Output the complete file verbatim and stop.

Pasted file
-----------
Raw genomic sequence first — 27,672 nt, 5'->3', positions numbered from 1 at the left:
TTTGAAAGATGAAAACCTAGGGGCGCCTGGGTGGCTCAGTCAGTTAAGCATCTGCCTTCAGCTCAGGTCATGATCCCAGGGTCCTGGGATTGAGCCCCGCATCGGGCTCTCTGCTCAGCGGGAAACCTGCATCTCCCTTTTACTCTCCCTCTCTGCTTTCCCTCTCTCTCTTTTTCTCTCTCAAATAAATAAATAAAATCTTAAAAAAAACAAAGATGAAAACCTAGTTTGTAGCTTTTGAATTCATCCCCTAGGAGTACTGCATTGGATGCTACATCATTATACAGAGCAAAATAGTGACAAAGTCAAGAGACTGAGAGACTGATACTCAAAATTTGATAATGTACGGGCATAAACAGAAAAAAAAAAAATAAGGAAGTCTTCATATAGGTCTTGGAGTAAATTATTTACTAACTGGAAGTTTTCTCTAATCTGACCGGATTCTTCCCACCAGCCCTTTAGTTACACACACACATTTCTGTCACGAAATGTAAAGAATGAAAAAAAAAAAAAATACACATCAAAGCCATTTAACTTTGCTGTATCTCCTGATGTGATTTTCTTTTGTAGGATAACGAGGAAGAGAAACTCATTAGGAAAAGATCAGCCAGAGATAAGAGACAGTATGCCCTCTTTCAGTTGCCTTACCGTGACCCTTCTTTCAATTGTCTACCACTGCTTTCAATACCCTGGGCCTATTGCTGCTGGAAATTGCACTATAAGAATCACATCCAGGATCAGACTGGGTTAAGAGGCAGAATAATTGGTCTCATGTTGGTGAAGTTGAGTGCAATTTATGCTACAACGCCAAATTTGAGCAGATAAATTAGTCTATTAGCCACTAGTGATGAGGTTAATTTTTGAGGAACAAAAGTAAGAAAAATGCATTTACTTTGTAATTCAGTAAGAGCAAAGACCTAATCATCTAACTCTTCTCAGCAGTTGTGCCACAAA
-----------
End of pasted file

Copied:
Raw genomic sequence first — 27,672 nt, 5'->3', positions numbered from 1 at the left:
TTTGAAAGATGAAAACCTAGGGGCGCCTGGGTGGCTCAGTCAGTTAAGCATCTGCCTTCAGCTCAGGTCATGATCCCAGGGTCCTGGGATTGAGCCCCGCATCGGGCTCTCTGCTCAGCGGGAAACCTGCATCTCCCTTTTACTCTCCCTCTCTGCTTTCCCTCTCTCTCTTTTTCTCTCTCAAATAAATAAATAAAATCTTAAAAAAAACAAAGATGAAAACCTAGTTTGTAGCTTTTGAATTCATCCCCTAGGAGTACTGCATTGGATGCTACATCATTATACAGAGCAAAATAGTGACAAAGTCAAGAGACTGAGAGACTGATACTCAAAATTTGATAATGTACGGGCATAAACAGAAAAAAAAAAAATAAGGAAGTCTTCATATAGGTCTTGGAGTAAATTATTTACTAACTGGAAGTTTTCTCTAATCTGACCGGATTCTTCCCACCAGCCCTTTAGTTACACACACACATTTCTGTCACGAAATGTAAAGAATGAAAAAAAAAAAAAATACACATCAAAGCCATTTAACTTTGCTGTATCTCCTGATGTGATTTTCTTTTGTAGGATAACGAGGAAGAGAAACTCATTAGGAAAAGATCAGCCAGAGATAAGAGACAGTATGCCCTCTTTCAGTTGCCTTACCGTGACCCTTCTTTCAATTGTCTACCACTGCTTTCAATACCCTGGGCCTATTGCTGCTGGAAATTGCACTATAAGAATCACATCCAGGATCAGACTGGGTTAAGAGGCAGAATAATTGGTCTCATGTTGGTGAAGTTGAGTGCAATTTATGCTACAACGCCAAATTTGAGCAGATAAATTAGTCTATTAGCCACTAGTGATGAGGTTAATTTTTGAGGAACAAAAGTAAGAAAAATGCATTTACTTTGTAATTCAGTAAGAGCAAAGACCTAATCATCTAACTCTTCTCAGCAGTTGTGCCACAAA